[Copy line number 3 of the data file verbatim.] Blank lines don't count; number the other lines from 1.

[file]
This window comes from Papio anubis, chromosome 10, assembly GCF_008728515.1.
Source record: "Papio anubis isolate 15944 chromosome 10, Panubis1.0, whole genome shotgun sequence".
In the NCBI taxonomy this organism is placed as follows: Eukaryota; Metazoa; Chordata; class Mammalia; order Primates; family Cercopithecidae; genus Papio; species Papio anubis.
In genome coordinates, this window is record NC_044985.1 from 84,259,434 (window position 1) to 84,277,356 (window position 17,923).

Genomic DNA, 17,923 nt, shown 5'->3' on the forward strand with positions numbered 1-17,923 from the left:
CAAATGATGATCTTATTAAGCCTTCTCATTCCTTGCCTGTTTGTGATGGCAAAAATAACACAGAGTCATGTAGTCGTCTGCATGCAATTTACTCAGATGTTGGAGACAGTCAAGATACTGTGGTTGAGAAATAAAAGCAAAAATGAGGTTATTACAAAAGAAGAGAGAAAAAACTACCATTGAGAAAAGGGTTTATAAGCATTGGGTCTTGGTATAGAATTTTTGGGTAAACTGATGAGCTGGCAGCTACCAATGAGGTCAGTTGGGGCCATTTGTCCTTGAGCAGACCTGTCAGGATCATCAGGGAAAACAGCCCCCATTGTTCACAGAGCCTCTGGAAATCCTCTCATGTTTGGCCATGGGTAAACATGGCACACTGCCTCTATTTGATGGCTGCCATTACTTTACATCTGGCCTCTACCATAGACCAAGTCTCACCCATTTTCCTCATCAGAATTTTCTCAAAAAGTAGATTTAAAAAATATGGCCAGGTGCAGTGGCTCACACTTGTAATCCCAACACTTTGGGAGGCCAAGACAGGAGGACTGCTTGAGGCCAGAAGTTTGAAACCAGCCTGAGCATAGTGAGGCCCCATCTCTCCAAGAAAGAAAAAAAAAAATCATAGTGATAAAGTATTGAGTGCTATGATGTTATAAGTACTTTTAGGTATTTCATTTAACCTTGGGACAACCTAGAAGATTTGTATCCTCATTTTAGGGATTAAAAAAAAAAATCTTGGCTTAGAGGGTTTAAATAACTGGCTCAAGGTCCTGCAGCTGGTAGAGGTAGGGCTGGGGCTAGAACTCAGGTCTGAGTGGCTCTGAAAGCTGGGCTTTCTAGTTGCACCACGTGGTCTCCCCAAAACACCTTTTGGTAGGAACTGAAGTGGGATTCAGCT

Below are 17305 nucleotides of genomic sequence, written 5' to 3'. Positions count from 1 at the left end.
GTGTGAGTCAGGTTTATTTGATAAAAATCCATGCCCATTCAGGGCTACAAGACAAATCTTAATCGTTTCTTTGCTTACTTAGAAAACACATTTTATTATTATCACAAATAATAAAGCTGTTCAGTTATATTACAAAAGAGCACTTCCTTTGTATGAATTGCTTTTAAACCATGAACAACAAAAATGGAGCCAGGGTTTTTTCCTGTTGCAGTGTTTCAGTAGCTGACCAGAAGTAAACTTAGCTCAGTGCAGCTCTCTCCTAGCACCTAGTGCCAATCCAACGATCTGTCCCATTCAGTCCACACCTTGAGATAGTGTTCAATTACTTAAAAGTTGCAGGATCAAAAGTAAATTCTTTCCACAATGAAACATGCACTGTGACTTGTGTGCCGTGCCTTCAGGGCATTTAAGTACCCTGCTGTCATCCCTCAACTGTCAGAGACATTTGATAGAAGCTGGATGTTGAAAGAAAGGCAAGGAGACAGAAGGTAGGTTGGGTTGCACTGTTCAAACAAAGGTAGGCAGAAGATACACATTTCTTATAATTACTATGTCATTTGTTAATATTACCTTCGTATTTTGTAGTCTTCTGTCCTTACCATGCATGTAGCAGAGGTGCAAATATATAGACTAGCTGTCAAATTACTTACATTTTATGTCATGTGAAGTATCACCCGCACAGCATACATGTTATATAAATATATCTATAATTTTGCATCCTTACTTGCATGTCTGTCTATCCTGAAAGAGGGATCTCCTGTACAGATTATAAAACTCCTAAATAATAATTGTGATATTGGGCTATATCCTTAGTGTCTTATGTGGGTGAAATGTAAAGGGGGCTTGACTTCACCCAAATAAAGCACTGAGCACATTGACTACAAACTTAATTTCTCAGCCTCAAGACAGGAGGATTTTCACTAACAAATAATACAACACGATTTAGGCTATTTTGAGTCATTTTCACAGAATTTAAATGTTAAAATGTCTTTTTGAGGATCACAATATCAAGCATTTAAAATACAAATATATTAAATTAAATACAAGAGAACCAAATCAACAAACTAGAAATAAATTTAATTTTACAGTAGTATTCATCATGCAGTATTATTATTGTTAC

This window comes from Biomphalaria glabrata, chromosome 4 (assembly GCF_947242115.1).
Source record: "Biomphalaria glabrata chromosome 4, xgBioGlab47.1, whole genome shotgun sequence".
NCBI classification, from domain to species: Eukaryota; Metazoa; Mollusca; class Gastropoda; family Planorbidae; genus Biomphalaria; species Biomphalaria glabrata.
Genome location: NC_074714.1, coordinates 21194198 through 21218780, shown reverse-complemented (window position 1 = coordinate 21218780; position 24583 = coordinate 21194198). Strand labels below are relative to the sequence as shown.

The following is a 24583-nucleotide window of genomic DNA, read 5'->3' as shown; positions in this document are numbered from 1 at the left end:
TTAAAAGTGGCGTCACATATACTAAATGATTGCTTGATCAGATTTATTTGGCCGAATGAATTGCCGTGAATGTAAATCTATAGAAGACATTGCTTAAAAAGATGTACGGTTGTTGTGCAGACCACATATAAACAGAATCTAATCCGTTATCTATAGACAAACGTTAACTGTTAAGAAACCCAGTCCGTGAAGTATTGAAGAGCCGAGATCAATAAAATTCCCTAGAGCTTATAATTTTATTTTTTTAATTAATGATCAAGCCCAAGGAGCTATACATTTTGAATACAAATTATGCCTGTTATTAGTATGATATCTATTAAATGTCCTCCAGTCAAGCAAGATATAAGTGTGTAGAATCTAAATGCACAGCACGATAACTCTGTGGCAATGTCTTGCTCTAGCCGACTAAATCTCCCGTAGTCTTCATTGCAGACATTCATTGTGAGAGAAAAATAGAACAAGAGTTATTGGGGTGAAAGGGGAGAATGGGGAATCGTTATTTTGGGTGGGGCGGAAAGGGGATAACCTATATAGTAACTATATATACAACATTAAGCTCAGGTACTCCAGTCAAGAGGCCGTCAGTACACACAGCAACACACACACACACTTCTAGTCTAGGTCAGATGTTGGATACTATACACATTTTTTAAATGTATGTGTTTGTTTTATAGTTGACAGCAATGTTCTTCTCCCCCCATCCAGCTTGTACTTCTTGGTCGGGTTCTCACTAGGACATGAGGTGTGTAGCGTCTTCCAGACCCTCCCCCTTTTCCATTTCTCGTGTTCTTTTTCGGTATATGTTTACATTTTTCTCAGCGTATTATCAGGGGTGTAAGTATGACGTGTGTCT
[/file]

In the NCBI taxonomy this organism is placed as follows: Eukaryota; Metazoa; Chordata; class Mammalia; order Primates; family Cercopithecidae; genus Papio; species Papio anubis.